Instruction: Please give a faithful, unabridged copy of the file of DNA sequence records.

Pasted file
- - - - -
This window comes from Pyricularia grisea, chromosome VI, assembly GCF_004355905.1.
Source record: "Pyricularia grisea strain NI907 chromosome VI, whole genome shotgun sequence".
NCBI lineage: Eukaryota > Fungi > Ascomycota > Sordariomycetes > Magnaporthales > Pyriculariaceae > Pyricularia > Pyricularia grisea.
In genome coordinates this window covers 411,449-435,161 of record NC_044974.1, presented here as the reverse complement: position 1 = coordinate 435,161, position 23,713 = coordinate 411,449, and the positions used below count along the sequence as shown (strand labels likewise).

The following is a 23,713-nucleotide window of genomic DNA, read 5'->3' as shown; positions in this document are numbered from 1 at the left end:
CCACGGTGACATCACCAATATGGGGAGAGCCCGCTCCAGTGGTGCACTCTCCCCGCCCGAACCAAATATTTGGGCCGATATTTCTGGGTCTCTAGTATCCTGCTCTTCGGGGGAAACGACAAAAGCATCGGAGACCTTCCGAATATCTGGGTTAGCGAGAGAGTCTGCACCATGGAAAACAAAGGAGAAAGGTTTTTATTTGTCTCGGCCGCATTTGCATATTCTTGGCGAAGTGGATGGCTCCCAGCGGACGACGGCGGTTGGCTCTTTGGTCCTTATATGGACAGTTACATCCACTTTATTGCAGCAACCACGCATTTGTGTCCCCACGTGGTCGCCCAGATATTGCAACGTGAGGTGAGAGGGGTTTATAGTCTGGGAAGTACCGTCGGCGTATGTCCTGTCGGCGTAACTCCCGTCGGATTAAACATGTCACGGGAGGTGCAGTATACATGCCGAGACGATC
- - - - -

This window comes from Pyricularia grisea, chromosome VI, assembly GCF_004355905.1.
Source record: "Pyricularia grisea strain NI907 chromosome VI, whole genome shotgun sequence".
NCBI lineage: Eukaryota > Fungi > Ascomycota > Sordariomycetes > Magnaporthales > Pyriculariaceae > Pyricularia > Pyricularia grisea.
In genome coordinates this window covers 411,449-435,161 of record NC_044974.1, presented here as the reverse complement: position 1 = coordinate 435,161, position 23,713 = coordinate 411,449, and the positions used below count along the sequence as shown (strand labels likewise).

The following is a 23,713-nucleotide window of genomic DNA, read 5'->3' as shown; positions in this document are numbered from 1 at the left end:
CCACGGTGACATCACCAATATGGGGAGAGCCCGCTCCAGTGGTGCACTCTCCCCGCCCGAACCAAATATTTGGGCCGATATTTCTGGGTCTCTAGTATCCTGCTCTTCGGGGGAAACGACAAAAGCATCGGAGACCTTCCGAATATCTGGGTTAGCGAGAGAGTCTGCACCATGGAAAACAAAGGAGAAAGGTTTTTATTTGTCTCGGCCGCATTTGCATATTCTTGGCGAAGTGGATGGCTCCCAGCGGACGACGGCGGTTGGCTCTTTGGTCCTTATATGGACAGTTACATCCACTTTATTGCAGCAACCACGCATTTGTGTCCCCACGTGGTCGCCCAGATATTGCAACGTGAGGTGAGAGGGGTTTATAGTCTGGGAAGTACCGTCGGCGTATGTCCTGTCGGCGTAACTCCCGTCGGATTAAACATGTCACGGGAGGTGCAGTATACATGCCGAGACGATC